The Raid 2: a symphony of violence

Jon Fuge

Topics Politics

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It is rare that one looks forward to a sequel of a big-budget blockbuster, with Hollywood churning them out so often it’s genuinely surprising when an original film sees the light of the day. But with every rule must come the exception; with every boredom-infused sigh must come the squeal of excitement. On the other end of that squeal is The Raid 2: Berandal.

In 2011, an action masterpiece fleetingly hit UK screens. The Raid, an Indonesian martial-arts flick about a police raid on a mobster-infested tower block, proved a real action tour de force with its stunning choreography and brutal fight sequences. With star Iko Uwais and director Gareth Evans returning for The Raid 2, I’m pleased to report that this sequel matches The Raid’s brilliance, punch by punch.

The Raid 2 picks up just a few hours after the first melee finished as we are thrown back into the exploits of Rama (Uwais), the rookie police officer with a real talent for violence. Not long after the film begins, our protagonist is placed undercover in order to help expose the corruption lurking under the surface of Jakarta’s police force.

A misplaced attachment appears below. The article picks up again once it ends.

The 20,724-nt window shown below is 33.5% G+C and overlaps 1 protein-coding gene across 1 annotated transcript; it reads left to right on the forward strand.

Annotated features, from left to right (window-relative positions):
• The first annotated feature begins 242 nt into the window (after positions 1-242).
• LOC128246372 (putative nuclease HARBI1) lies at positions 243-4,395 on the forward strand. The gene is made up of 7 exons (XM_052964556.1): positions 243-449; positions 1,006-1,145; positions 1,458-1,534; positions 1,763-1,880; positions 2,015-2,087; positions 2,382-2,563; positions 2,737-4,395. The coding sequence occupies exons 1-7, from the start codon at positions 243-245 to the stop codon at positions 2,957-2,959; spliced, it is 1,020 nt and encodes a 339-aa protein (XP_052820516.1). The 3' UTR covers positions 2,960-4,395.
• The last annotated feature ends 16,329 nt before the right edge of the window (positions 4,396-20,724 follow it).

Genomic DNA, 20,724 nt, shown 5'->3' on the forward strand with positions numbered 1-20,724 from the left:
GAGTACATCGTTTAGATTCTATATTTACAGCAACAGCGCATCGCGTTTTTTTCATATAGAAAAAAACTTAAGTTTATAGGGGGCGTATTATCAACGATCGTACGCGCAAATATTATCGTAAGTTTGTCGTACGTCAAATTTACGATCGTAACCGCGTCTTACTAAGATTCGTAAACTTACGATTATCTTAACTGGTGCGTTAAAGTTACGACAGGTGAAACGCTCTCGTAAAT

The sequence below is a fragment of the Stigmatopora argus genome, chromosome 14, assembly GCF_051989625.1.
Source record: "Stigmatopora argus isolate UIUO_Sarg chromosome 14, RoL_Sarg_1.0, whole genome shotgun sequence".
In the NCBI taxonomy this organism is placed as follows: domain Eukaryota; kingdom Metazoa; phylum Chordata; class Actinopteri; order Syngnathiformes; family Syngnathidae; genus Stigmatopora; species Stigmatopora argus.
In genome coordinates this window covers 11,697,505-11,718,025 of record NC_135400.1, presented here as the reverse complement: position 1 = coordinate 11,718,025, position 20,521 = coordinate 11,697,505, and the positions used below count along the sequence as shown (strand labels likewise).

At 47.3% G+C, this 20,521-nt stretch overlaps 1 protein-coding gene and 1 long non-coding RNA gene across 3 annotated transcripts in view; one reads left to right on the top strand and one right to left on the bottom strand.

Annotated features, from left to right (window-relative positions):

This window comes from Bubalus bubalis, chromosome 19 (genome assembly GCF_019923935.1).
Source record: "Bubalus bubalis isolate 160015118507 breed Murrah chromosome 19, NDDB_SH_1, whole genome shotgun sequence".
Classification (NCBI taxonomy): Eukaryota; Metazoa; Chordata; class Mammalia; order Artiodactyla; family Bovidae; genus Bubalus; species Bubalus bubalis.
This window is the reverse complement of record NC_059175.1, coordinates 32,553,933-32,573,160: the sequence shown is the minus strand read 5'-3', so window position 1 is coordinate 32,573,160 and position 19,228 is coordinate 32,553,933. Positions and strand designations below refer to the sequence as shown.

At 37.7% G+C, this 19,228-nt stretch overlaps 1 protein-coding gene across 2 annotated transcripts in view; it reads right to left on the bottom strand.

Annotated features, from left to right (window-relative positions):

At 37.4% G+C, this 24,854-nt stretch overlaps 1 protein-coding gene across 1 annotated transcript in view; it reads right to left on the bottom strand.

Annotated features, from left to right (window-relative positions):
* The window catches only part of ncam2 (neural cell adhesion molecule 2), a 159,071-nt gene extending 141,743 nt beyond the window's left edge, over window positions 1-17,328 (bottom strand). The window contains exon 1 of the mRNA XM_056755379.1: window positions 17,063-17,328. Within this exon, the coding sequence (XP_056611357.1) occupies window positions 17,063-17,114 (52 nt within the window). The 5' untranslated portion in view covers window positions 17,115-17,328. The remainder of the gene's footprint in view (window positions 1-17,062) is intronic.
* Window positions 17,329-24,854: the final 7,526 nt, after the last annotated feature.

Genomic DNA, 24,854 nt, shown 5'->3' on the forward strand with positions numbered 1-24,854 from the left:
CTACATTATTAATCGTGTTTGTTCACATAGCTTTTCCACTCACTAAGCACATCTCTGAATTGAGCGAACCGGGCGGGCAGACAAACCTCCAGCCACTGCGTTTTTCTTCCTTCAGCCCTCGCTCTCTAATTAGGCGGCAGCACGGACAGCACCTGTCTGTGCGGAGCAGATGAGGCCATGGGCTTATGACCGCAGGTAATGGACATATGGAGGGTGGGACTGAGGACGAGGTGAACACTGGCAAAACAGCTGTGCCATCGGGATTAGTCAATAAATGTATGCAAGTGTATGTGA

Much like the first film, the storyline is simple and really takes second billing to the superb martial arts and action setpieces on display. Thankfully, these deliver to such an extent that you hardly remember there is a storyline at all. The punches, kicks and broken joints snap, crackle and pop with a rare mix of elegance and bare-knuckle brutality. Silat, the Indonesian martial-arts style the film showcases, is a brutal yet fluid style that transfers beautifully on to the big screen. Meanwhile, the action is far more varied than the first film and the constant change of settings and weapons stops the action becoming repetitive.

Still it is the duo of star and director that really makes The Raid 2 special. Uwais gives a more in-depth performance than before, proving he is a great screen presence even when he’s not battering someone. On top of this, The Raid 2 showcases Evans’ expanded visual palette, bringing a haunting, eerie cinematography to the proceedings.

While The Raid 2 is a bit flabby at 150 minutes, with a handful of scenes we could have done without, this is not the sort of film you nitpick. Instead, simply sit back and bask in the skill, and sheer violence, on display.

Jon Fuge is a writer based in London.

Watch the trailer for The Raid 2: Berandal:

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Topics Politics


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